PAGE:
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Eastern Bluebird

Scientific name: Sialia sialis

This native thrush has earned its name from the vibrant blue on its head and back. Note the small beak and head, rusty chest, and plump body. The photo shows the female and the male. As is usually the case with birds, the females’ colors are less bright and more subdued.

The bluebird as a symbol is found in cultures around the world.  The French employed it in folkloric tales (happiness), the Russians in fairy tales (hope). Several Native American tribes incorporated it into its mythology.

Photos on this page are courtesy of the Missouri Department of Conservation.


1 ounce


7 inches

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Insects, fruits and berries


Open meadows and grasslands

Life Cycle

In spring, the male seeks to attract the female to a nesting cavity by waving his brightly colored wings. While the female builds the nest over a course of days, both the male and female participate in the raising of the young. The same pair can remain together over the course of several seasons.


This is a very interesting case.

Our local bluebirds that breed here in the summer months migrate south for the winter. However, you will see bluebirds here in the winter (as in the photos below, where they are hunting for berries). They have come to us from Canada!  There is no way to tell them apart other than their love of Tim Hortons and ketchup and potato chips :-)….

Ecosystem Connections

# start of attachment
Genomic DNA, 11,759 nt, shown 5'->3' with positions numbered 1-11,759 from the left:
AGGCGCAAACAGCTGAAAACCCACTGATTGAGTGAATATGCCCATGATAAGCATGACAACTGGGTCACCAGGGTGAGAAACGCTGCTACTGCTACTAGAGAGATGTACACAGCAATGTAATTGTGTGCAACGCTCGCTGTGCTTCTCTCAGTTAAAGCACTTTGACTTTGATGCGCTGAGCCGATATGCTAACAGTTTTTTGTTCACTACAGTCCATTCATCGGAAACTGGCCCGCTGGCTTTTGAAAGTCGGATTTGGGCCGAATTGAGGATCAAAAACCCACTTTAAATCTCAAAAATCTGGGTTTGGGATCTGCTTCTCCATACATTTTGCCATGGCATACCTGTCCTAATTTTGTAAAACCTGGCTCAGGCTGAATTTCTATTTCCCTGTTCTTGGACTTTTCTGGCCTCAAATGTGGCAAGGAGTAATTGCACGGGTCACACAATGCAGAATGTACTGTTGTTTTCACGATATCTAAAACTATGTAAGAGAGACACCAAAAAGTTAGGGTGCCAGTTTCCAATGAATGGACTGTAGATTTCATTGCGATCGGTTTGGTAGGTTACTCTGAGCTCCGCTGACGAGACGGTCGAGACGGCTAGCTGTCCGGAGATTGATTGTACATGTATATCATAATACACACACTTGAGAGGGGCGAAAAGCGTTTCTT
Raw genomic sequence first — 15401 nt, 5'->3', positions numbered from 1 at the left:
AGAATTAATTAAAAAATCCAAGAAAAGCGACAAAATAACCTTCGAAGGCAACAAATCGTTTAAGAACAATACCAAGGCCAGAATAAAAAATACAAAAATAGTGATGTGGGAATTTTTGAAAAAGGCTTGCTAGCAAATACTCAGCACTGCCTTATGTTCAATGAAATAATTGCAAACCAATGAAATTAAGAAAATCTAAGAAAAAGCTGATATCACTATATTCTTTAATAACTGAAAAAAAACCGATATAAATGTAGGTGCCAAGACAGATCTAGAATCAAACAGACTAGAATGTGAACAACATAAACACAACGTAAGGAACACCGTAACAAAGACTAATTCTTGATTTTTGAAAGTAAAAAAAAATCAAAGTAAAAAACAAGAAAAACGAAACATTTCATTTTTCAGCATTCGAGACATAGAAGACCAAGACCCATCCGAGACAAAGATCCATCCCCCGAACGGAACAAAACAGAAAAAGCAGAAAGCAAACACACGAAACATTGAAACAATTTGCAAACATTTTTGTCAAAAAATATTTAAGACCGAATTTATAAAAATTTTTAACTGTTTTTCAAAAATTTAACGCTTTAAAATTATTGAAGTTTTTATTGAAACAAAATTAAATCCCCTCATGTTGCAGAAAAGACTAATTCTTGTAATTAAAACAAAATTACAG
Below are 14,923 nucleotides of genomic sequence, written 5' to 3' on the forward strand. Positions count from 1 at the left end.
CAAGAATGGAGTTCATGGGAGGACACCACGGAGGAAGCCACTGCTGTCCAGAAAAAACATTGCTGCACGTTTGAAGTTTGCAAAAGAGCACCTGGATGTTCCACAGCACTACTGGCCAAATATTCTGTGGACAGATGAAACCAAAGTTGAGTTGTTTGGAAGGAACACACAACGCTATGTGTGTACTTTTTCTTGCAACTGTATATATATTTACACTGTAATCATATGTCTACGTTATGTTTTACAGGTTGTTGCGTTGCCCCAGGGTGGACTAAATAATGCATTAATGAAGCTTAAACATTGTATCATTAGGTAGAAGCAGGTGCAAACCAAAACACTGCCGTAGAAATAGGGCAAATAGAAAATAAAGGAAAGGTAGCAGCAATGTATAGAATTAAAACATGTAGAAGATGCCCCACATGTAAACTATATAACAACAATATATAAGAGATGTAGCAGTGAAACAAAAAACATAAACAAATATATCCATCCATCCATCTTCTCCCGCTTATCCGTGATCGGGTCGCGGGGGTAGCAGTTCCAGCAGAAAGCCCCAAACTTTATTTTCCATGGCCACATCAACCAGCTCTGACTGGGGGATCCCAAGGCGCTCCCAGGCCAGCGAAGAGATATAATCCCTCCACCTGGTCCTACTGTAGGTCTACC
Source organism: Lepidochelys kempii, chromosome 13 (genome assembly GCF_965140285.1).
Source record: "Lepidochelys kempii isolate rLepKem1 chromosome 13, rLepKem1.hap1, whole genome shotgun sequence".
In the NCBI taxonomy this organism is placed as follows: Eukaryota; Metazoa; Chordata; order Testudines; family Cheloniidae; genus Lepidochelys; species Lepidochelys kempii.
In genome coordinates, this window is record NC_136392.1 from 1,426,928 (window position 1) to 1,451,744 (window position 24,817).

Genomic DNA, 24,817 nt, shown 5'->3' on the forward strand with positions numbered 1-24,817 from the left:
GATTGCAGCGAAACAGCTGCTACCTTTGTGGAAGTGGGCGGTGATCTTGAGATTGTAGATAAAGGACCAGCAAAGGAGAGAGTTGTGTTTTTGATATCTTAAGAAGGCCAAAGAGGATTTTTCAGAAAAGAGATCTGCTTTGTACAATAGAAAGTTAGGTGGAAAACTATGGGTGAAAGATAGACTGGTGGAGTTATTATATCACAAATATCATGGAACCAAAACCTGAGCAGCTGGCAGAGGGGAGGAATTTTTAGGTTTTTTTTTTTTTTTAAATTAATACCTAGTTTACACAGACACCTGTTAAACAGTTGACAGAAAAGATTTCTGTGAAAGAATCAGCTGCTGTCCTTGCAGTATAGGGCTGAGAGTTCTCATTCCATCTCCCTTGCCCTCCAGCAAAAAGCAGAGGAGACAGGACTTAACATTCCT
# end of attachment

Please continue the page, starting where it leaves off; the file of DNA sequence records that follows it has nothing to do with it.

The blue bird depends on another animal to make a cavity for its nest. Sometimes they will use old woodpecker holes.

Human Connections

The Eastern bluebird is the state bird of New York.

How You Can Help

Consider putting up a bluebird box in very early spring. The bluebird needs a nesting cavity and you can provide this and enjoy watching the pair raise their young.

For more information on how to build and place your own bluebird box, click here

Fun Facts

The bluebird has inspired songwriters and poets. Emily Dickinson’s poem, “Before You Thought of Spring”  uses the bluebird as an expression of joy. And the famous tune, “There will be bluebirds over the white cliffs of Dover”, was written during the dark days of World War II, envisioning a time of peace. Most common to the American experience are the lyrics, “Somewhere over the rainbow, bluebirds fly”.

Our Native Birds at Risk

American songbirds have declined in population by almost 50% from 1966 to 2015.  To learn more, the please read this   article in National Geographic Magazine.

Similar Species

The indigo bunting is another brightly colored bird found locally.

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